Supersets – Supersets are simply moving from one exercise to another without taking a break. The exercises that you move between can be the same muscle group or completely different, depending on goals. It is not uncommon to target agonist/antagonist pairs (bicep/triceps) or two use two different movements for the same muscle group (bench press/flyes) to vary the stimulus.

Giant sets – A giant set is the “big brother” of the superset and requires picking 4 or more exercises that vary the stimulus for the same muscle and performing them without rest. Absolute killers.

All of these advanced training techniques share the same common goal, to increase the volume of the exercise. Interestingly, a systematic review including the advanced training techniques listed above concluded:

“Due to insufficient evidence, it is difficult to provide specific guidelines for volume, the intensity of effort, and frequency of previously mentioned resistance training techniques and methods”

By now you’re probably thinking that if repetition schemes, number of sets, weight moved (as % 1RM), training to muscle failure, and advanced training techniques aren’t key factors in my hypertrophy program, then what is?

Female lifting at the gym

Turn up the volume!

The key to hypertrophy is volume. Regardless of your set and rep scheme, if you use advanced training techniques, train every set to muscle failure, or lift 50% of your 1RM, the key component is the volume of the exercise. Volume is so critical, that the following statements have been made in two separate systematic reviews and meta-analyses of the effect of training frequency on muscle hypertrophy, the respective authors reporting:

In conclusion, there is strong evidence that resistance training frequency does not significantly or meaningfully impact muscle hypertrophy when the volume is equated. Thus, for a given training volume, individuals can choose a weekly frequency per muscle group based on personal preference”

However, the majority of the available evidence supports a clear dose-response relationship between resistance training volume and physiological responses, such as muscle hypertrophy and health outcomes”

Given the recent findings, the current evidence-based guidelines for resistance training volume to maximise muscle hypertrophy suggests 10 sets per muscle group per week, with the volume, manipulated based on personal response. They also recommend periodisation to ensure recovery, and progressively increasing volume from 10 to 20 sets per muscle group per week over a period of several months.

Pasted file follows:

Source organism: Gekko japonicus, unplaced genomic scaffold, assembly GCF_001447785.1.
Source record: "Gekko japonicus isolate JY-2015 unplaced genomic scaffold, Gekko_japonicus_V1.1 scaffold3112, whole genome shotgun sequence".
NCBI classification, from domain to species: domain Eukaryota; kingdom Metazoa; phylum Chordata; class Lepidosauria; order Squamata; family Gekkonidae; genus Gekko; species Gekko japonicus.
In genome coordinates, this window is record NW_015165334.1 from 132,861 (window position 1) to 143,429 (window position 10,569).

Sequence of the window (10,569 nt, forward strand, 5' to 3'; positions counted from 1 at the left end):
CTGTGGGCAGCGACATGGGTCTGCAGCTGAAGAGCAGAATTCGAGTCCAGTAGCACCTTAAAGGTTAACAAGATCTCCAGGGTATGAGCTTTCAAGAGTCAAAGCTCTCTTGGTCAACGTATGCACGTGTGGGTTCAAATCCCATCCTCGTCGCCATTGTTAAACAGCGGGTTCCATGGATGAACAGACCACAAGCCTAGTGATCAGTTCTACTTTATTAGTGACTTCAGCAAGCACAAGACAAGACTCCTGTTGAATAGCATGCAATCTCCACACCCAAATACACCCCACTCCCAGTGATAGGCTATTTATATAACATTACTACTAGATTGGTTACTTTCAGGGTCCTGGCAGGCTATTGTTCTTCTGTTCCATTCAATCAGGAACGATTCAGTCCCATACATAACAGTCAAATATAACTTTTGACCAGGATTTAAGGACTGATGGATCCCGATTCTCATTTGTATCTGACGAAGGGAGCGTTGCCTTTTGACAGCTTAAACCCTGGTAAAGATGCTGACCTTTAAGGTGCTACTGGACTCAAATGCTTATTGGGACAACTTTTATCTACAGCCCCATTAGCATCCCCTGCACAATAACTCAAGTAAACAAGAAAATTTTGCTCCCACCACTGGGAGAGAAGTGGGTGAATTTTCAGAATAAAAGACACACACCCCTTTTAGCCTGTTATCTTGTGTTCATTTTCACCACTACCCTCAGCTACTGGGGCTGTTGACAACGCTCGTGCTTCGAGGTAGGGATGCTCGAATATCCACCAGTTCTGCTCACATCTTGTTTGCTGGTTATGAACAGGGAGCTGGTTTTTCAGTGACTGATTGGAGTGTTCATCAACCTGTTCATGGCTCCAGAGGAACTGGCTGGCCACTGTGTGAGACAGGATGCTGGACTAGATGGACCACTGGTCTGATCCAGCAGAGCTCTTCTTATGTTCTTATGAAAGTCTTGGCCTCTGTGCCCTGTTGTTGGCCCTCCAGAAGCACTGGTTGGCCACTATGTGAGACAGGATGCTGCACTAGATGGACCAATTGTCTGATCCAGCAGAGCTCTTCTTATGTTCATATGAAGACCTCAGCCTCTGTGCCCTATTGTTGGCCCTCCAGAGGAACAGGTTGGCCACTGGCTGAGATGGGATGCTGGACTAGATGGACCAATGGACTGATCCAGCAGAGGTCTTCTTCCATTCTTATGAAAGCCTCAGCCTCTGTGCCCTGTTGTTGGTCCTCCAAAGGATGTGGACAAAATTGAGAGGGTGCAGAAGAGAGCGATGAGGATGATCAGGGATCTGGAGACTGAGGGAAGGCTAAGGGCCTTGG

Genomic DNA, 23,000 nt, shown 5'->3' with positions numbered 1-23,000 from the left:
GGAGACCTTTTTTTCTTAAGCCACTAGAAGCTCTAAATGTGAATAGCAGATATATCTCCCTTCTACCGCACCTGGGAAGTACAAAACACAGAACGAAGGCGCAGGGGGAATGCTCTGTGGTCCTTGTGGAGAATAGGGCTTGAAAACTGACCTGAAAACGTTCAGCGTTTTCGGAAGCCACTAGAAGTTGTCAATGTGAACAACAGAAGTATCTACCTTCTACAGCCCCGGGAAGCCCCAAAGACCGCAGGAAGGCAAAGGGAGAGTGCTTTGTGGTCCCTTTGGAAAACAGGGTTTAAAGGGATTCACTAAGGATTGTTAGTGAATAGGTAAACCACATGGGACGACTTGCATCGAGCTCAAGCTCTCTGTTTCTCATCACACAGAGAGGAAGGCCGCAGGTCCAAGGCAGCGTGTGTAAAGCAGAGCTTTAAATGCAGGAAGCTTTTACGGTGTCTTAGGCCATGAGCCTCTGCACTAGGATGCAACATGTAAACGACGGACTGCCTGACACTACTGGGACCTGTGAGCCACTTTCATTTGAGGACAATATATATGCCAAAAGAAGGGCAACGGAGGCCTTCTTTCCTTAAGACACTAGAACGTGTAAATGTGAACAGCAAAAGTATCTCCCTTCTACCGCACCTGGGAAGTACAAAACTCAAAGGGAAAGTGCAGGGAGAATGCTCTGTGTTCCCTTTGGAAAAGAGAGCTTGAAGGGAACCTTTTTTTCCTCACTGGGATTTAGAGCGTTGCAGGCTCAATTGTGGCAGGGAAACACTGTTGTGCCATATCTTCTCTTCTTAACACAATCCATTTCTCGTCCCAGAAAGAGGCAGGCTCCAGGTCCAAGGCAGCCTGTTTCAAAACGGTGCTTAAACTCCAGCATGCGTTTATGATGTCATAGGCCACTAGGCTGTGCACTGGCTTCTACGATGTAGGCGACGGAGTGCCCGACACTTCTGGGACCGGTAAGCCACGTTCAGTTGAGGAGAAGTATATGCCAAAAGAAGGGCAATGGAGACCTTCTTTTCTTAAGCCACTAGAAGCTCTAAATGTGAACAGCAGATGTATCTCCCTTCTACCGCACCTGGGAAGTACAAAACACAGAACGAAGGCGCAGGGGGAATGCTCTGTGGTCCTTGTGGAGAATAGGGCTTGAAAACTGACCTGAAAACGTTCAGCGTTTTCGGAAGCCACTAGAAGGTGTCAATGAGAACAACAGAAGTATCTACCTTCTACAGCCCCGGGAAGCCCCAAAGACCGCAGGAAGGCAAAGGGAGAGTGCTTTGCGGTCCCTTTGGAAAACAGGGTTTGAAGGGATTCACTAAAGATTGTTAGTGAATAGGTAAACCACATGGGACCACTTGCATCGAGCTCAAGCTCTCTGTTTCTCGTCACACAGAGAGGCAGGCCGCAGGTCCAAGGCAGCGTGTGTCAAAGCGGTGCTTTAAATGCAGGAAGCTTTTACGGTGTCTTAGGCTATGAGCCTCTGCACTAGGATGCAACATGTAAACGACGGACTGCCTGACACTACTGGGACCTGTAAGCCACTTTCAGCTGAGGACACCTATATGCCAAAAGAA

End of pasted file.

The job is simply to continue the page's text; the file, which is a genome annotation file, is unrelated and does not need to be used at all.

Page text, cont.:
While the information provided by the guideline above seems vague, the information provided in this article quickly “fills in the blanks”. A very basic training protocol should look something like the following:

  • 10 sets per muscle group per week
  • Moderate load (>60% 1RM)
  • Repetitions until near muscle failure
  • Training frequency 1 x week per muscle group

Personally, I still prefer that muscle groups are hit 2 x week and to work at a moderate to high load so that I can include strength training into the hypertrophy protocol. Given the evidence above, we know that strength training on a volume for volume basis elicited the same hypertrophic response, so why not have both!

Anna at the gym doing weights

But what about Time-Under-Tension (TUT)?

Currently, there’s doesn’t appear to be any significant benefit to the velocity of contraction with respect to muscular hypertrophy. However, for all intents and purposes, increasing training volume increases the time under tension. So, in the immediate term, it’s probably not worth destroying yourself with slow repetitions!

Founder and Owner of Bulk Nutrients Ben Crowley

Ben Crowley

Ben Crowley, founder of Australia's top sports supplement brand, Bulk Nutrients, combines two decades of industry experience with a commitment to employee work-life balance and career growth.

A firm believer in quality, Ben founded Bulk Nutrients to provide affordable, high-quality products, even amid global challenges.

Apart from business, he enjoys family time, outdoor activities, and adrenaline-charged car projects.

More about Ben Crowley


  1. Schoenfeld, B. J., Grgic, J., Ogborn, D. and Kreiger, J. W. (2017) Strength and Hypertrophy Adaptations Between Low- Vs. High-Load Resistance Training: A Systematic Review and Meta-Analysis. Journal of Strength and Conditioning Research, 31(12), 3508-3523.
  2. Lacerda, L. T., Marra-Lopes, R. O., Diniz, R. C. R., Lima, F. V., Rodrigues, S. A., Martins-Costa, H. C., Bemben, M. G. and Chagas, M. H. (2020) Is Performing Repetitions to Failure Less Important Than Volume for Muscle Hypertrophy and Strength. Journal of Strength and Conditioning Research, 34(5), 1237-1248.
  3. Davies, T. B., Tran, D. L., Hogan, C. M., Haff, G. G. and Latella, C. (2021) Chronic Effects of Altering Resistance Training Set Configurations Using Cluster Sets: A Systematic Review and Meta Analysis. Sports Medicine, 51, 707-736.
  4. Kryzysztofik, M., Wilk, M., Wojdala, G. and Goals, A. (2019) Maximizing Muscle Hypertrophy: A Systematic Review of Advanced Resistance Training Techniques and Methods. International Journal of Environmental Research and Public Health, 16(24), 4897.
  5. Schoenfeld, B. J., Grgic, J., Ogborn, D. and Kreiger, J. W. (2018) How many times per week should a muscle be trained to maximize muscle hypertrophy? A systematic review and meta-analysis of studies examining the effects of resistance training frequency. Journal of Sports Sciences, 37(11), 1286-1295.
  6. Figueiredo, C. V., de Salles, B. F. and Trajano, G. S. (2018) Volume for Muscle Hypertrophy and Health Outcomes: The Most Effective Variable in Resistance Training. Sports Medicine, 48, 499–505.
  7. Schoenfeld, B. J. and Grgic, J. (2018) Evidence-based guidelines for resistance training volume to maximize muscle hypertrophy. Strength and Conditioning Journal, Publish Ahead of Print. DOI: 10.1519/SSC.0000000000000363.